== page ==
I created a rectangular contour and place several closed contours inside. I selected the 2.5D pocketing operation. Then I set the z-heights of the closed contours as well as the outermost contour. I let the workpiece default to the dimensions of the outer contour an ran the simluation. The simulation ran as expected with no errors and so I posted the code and set up to actually cut the part. The size of the workpiece for the actual milling operation was exactly the same size of the assumed workpiece. Early into the operation the machine broke the cutter. Investigating, it looks to me that the posted code created a rapid move into the workpiece which caught the cutter and caused to spin in the collet and dive into the workpiece. Should Sprutcam not have allowed a rapid into the workpiece or, in this type of project, am I supposed to define additional stock on the workpiece for protection during approaches/plunges? Dave, in case the answer isn't obvious, I am emailing you the project and the g-code. The problem started in the first 7170 line number when the rapid was set to 24 ipm with the tool breakage happening within the next 3 lines or so. The workpiece is 3.5" in the x direction and 1.75" in the y direction. Theorigin is set at x0,y0.
I've taken a look at the CNC code and I cannot see anything wrong. I presume that you are calling the F24 a rapid move? A rapid move would normally be denoted by a G0.
The F24 feed value is calculated by SprutCAM using the 'Return feed' option. This is applied when SprutCAM is doing a move that is not cutting but approaching the next cut.
On this part it is doing this (as far as I can tell) outside of the workpiece, which is correct.
On the move that you highlighted, the F24 move is outside of the workpiece and the next arc move uses F8 which is cutting the part.
I am not familiar with the control that you are using. Does it apply the Feedrate value on the line of code that it is written or on the following line? If it does it on the following line (unlikely) then this could be the cause.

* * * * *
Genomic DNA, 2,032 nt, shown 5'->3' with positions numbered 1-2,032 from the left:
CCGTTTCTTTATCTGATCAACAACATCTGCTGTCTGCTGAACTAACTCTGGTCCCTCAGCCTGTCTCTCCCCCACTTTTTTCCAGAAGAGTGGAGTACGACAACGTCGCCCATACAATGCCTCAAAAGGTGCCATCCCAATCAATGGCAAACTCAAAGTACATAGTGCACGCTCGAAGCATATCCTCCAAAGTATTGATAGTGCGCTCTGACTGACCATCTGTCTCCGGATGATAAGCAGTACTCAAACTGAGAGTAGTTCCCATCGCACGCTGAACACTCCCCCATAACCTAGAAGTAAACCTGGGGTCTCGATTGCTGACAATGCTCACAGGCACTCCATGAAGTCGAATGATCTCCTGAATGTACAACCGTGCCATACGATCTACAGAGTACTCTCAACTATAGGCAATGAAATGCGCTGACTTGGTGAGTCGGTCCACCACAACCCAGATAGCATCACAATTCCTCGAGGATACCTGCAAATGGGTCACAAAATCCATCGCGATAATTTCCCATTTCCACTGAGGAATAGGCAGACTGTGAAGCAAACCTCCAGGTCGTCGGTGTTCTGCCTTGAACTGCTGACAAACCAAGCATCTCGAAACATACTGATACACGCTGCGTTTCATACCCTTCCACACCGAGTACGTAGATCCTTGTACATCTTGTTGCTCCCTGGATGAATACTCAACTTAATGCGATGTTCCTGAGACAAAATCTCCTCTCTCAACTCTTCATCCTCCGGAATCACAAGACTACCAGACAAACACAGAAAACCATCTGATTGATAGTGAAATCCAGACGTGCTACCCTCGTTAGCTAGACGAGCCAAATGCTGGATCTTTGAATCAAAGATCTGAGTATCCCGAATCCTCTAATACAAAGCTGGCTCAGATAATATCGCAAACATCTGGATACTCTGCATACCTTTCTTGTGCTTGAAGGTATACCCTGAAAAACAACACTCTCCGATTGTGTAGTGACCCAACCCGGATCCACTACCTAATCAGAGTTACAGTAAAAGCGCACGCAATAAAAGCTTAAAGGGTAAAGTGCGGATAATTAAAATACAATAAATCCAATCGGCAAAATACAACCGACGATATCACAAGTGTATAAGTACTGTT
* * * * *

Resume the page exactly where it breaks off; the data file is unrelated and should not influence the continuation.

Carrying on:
Yes you could make the workpiece bigger which would ensure that the cutter is clear of the actual workpiece although this shouldn't be required oif the workpiece is exactly to size.
You could also adjust the 'Return feed' amount.
You could also use the outer curve as a restriction and prevent the cutter moving outside of the workpiece.
I am testing build 1.28 which seems to solve some of the imperial value problems that were there in build 1.25. Contact your SprutCAM supplier to obtain an update.
Thanks Dave. The whole thing was my own dumb problem. The workpiece was not perfectly square after all and in the corner where the crash occurred the tool hit overhanging material. I think the collet was not torqued sufficiently and this cause the tool to dig into the workpiece and break. I re-ran the job this evening and it turned out perfectly. Sorry to have wasted your time. - Terry
Hi Terry, I'm just glad you managed to solve it and that you're confidence is restored in SprutCAM.
It's all part of the learning process, and when everything is new to you (machine/software/process) it can be very difficult to track down the cause of a fault, I know this because I've been there many times myself